I have expanded on this example just in order to illustrate the nauseating pettiness to which racist baseness descends. (It is worth mentioning other examples: an Arab wishing to convert to Judaism is first subjected to investigation by the security services; and a mixed young couple who meet, fall in love with each other, and live together are often subjected to intervention of the police, who respond in such cases to requests by the Jewish family to separate the couple).

Let me stress that for the moment we are not discussing the restrictions imposed on the Arab community in Israel as a community, which prevent it from freely expressing its national existence and collective identity. That is another story.

For the moment we are dealing with discrimination that victimizes each and every Arab person as an individual, solely due to their origin. These forms of discrimination apply also to an Arab who speaks fluent Hebrew, lives among Jews (there are still a few places in this country where this is possible!), and takes no interest in politics or Arab nationalism, and is even prepared to wear a kippah and adopt a Hebrew name. On the contrary, such an Arab is at an additional risk of being harassed by the Israeli police and accused of “impersonating a Jew”. Such things have actually happened.

This heinous crime of “impersonating a Jew” is the sort of crime that exists only in the most racist countries. In South Africa too it is a crime for a person of African origin to pretend to be a White, and in Nazi Germany it was a crime for a Jew to pretend to be “Aryan”. But as far as we know no one in Britain has been accused of the “crime” of pretending to be English.

The point is that in the State of Israel being a Jew means enjoying a privileged status both in customary practice and in law. Therefore a Gentile who pretends to be a Jew thereby violates the law by claiming an “undeserved” legal status.

This explains the importance of the question “Who is a Jew?” that every year or two arouses controversies and scandals in Israel. These are not merely academic debates about the historical essence of Jewishness. These controversies have in Israel an utmost practical and legal importance: the answer to the question “Who is a Jew?” determines who is or is not entitled to the range of legal and customary privileges conferred exclusively on Jews — from acquiring automatic citizenship according to the Law of Return to the duty-free import of a car by a Jewish resident returning from a stay abroad. By the way, it is interesting to note that in the twentieth century there was yet another country in which the question “Who is a Jew?” had legal importance: Nazi Germany. The reason there was somewhat similar, but opposite.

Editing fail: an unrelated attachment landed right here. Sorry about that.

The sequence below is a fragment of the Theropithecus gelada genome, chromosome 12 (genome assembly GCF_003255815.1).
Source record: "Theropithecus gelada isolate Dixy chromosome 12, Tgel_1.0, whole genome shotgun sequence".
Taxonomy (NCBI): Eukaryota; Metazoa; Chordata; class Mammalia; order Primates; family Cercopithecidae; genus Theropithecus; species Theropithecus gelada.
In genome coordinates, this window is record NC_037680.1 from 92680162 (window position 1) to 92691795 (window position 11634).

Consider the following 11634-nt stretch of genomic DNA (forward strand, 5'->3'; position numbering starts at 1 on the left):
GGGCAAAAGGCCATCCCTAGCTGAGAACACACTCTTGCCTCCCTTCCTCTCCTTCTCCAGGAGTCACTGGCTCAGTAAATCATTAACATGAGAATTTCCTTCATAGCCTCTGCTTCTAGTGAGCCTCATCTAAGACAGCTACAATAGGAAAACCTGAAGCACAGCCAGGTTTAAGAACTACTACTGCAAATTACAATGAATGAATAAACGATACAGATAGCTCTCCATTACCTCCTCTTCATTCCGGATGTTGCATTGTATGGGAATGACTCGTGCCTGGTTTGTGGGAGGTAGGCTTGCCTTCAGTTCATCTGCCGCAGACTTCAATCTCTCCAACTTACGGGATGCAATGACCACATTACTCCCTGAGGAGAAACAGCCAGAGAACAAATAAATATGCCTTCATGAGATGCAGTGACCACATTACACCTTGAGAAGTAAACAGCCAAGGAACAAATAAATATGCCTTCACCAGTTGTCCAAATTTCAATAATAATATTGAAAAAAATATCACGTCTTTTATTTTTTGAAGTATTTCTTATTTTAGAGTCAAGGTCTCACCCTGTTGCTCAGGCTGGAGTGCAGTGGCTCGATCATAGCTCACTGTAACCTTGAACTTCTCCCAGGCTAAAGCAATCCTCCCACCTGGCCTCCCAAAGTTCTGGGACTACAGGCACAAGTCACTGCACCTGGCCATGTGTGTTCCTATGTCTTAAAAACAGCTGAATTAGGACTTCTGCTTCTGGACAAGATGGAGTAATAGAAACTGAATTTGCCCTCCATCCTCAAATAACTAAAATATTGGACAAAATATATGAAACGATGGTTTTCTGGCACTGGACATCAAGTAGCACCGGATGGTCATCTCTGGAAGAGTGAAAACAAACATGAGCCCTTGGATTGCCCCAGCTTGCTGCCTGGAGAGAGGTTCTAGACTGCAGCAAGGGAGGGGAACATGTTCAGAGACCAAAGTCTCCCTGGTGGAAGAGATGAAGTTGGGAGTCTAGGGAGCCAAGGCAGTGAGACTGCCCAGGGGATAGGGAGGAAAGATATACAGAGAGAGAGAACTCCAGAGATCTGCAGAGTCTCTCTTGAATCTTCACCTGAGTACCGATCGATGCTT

In enlightened countries — including many bourgeois ones — this kind of legal question cannot arise. For example, in France the question “Who is a French citizen?” has legal importance, but all French citizens are considered equal under the law (this is one of the achievements of the French Revolution; the fact that equality under the law is a bourgeois right should not make us, as socialists, despise it, although we cannot regard it as sufficient). Therefore, the question “Who is French by descent?” has no legal importance and does not preoccupy the French public.

Before we go on to another topic, we must deal with another argument that is sometimes voiced by Zionist apologists. It is claimed that the forms of discrimination practiced in Israel cannot be regarded as racist because the term “Jewish” is defined according to the Jewish religion; therefore persons who are of non-Jewish descent can also enjoy all the privileges of a Jew, provided they convert to Judaism.

However, this claim only proves that the racism practiced in Israel is not mere racism, but racism mixed with clericalism. It is indeed true that the legal definition of “Jew” follows, at least in part, the religious prescriptions of Judaism. But these religious prescriptions themselves depend critically on descent rather than on faith.